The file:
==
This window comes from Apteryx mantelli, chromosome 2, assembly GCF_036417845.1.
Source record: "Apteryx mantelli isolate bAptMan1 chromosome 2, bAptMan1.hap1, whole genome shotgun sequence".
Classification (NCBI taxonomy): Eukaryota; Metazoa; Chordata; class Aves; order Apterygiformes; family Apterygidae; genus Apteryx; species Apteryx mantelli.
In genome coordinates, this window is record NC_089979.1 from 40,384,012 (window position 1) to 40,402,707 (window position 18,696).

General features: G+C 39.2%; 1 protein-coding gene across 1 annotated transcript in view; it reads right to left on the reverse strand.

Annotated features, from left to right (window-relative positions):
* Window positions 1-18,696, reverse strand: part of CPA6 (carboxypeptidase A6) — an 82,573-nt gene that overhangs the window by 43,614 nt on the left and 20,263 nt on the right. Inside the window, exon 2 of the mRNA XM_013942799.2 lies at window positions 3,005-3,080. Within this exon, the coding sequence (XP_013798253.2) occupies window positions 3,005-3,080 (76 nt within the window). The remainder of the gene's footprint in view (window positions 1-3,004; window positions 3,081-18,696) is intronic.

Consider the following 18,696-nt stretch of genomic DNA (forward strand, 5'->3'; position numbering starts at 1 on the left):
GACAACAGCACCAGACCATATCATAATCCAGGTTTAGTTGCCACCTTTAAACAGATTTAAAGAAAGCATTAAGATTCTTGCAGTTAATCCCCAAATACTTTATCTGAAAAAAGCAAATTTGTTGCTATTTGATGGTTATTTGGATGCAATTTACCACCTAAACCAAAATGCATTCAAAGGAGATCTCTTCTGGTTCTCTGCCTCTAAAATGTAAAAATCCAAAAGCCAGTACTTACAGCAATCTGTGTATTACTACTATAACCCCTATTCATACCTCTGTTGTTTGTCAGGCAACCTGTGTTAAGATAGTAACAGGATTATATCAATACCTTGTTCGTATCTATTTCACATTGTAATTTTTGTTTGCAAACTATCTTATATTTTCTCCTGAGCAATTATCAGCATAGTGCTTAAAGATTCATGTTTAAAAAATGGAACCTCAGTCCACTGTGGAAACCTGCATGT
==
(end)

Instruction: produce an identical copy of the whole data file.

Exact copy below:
This window comes from Apteryx mantelli, chromosome 2, assembly GCF_036417845.1.
Source record: "Apteryx mantelli isolate bAptMan1 chromosome 2, bAptMan1.hap1, whole genome shotgun sequence".
Classification (NCBI taxonomy): Eukaryota; Metazoa; Chordata; class Aves; order Apterygiformes; family Apterygidae; genus Apteryx; species Apteryx mantelli.
In genome coordinates, this window is record NC_089979.1 from 40,384,012 (window position 1) to 40,402,707 (window position 18,696).

General features: G+C 39.2%; 1 protein-coding gene across 1 annotated transcript in view; it reads right to left on the reverse strand.

Annotated features, from left to right (window-relative positions):
* Window positions 1-18,696, reverse strand: part of CPA6 (carboxypeptidase A6) — an 82,573-nt gene that overhangs the window by 43,614 nt on the left and 20,263 nt on the right. Inside the window, exon 2 of the mRNA XM_013942799.2 lies at window positions 3,005-3,080. Within this exon, the coding sequence (XP_013798253.2) occupies window positions 3,005-3,080 (76 nt within the window). The remainder of the gene's footprint in view (window positions 1-3,004; window positions 3,081-18,696) is intronic.

Consider the following 18,696-nt stretch of genomic DNA (forward strand, 5'->3'; position numbering starts at 1 on the left):
GACAACAGCACCAGACCATATCATAATCCAGGTTTAGTTGCCACCTTTAAACAGATTTAAAGAAAGCATTAAGATTCTTGCAGTTAATCCCCAAATACTTTATCTGAAAAAAGCAAATTTGTTGCTATTTGATGGTTATTTGGATGCAATTTACCACCTAAACCAAAATGCATTCAAAGGAGATCTCTTCTGGTTCTCTGCCTCTAAAATGTAAAAATCCAAAAGCCAGTACTTACAGCAATCTGTGTATTACTACTATAACCCCTATTCATACCTCTGTTGTTTGTCAGGCAACCTGTGTTAAGATAGTAACAGGATTATATCAATACCTTGTTCGTATCTATTTCACATTGTAATTTTTGTTTGCAAACTATCTTATATTTTCTCCTGAGCAATTATCAGCATAGTGCTTAAAGATTCATGTTTAAAAAATGGAACCTCAGTCCACTGTGGAAACCTGCATGT